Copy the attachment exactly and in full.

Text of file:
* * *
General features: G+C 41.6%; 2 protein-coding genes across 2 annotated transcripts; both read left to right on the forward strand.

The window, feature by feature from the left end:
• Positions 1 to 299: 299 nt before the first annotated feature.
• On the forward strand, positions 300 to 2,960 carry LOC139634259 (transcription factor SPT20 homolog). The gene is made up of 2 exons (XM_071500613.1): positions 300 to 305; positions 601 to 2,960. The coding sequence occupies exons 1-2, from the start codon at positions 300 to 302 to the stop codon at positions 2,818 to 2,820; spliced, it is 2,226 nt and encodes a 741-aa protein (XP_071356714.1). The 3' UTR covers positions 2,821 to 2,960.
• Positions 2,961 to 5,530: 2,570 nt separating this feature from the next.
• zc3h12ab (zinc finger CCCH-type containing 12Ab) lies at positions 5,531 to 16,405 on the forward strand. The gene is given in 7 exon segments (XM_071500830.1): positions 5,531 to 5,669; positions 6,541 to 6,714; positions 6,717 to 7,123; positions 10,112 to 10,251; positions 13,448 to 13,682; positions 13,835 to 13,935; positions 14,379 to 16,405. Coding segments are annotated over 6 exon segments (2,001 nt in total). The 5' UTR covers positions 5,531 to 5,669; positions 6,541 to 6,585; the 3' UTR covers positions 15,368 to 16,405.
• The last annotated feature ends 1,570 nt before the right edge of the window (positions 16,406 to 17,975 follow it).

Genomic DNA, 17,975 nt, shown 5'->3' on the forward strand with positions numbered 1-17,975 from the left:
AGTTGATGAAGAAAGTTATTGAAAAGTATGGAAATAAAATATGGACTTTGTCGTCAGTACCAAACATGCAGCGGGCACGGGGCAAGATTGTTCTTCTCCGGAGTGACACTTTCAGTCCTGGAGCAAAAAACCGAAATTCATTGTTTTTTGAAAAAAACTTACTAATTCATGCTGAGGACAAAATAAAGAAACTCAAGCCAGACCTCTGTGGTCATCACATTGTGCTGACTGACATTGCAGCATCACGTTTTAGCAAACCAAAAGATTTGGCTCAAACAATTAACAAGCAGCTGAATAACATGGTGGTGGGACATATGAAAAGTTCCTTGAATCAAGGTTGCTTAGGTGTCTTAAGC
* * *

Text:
General features: G+C 41.6%; 2 protein-coding genes across 2 annotated transcripts; both read left to right on the forward strand.

The window, feature by feature from the left end:
• Positions 1 to 299: 299 nt before the first annotated feature.
• On the forward strand, positions 300 to 2,960 carry LOC139634259 (transcription factor SPT20 homolog). The gene is made up of 2 exons (XM_071500613.1): positions 300 to 305; positions 601 to 2,960. The coding sequence occupies exons 1-2, from the start codon at positions 300 to 302 to the stop codon at positions 2,818 to 2,820; spliced, it is 2,226 nt and encodes a 741-aa protein (XP_071356714.1). The 3' UTR covers positions 2,821 to 2,960.
• Positions 2,961 to 5,530: 2,570 nt separating this feature from the next.
• zc3h12ab (zinc finger CCCH-type containing 12Ab) lies at positions 5,531 to 16,405 on the forward strand. The gene is given in 7 exon segments (XM_071500830.1): positions 5,531 to 5,669; positions 6,541 to 6,714; positions 6,717 to 7,123; positions 10,112 to 10,251; positions 13,448 to 13,682; positions 13,835 to 13,935; positions 14,379 to 16,405. Coding segments are annotated over 6 exon segments (2,001 nt in total). The 5' UTR covers positions 5,531 to 5,669; positions 6,541 to 6,585; the 3' UTR covers positions 15,368 to 16,405.
• The last annotated feature ends 1,570 nt before the right edge of the window (positions 16,406 to 17,975 follow it).

Genomic DNA, 17,975 nt, shown 5'->3' on the forward strand with positions numbered 1-17,975 from the left:
AGTTGATGAAGAAAGTTATTGAAAAGTATGGAAATAAAATATGGACTTTGTCGTCAGTACCAAACATGCAGCGGGCACGGGGCAAGATTGTTCTTCTCCGGAGTGACACTTTCAGTCCTGGAGCAAAAAACCGAAATTCATTGTTTTTTGAAAAAAACTTACTAATTCATGCTGAGGACAAAATAAAGAAACTCAAGCCAGACCTCTGTGGTCATCACATTGTGCTGACTGACATTGCAGCATCACGTTTTAGCAAACCAAAAGATTTGGCTCAAACAATTAACAAGCAGCTGAATAACATGGTGGTGGGACATATGAAAAGTTCCTTGAATCAAGGTTGCTTAGGTGTCTTAAGC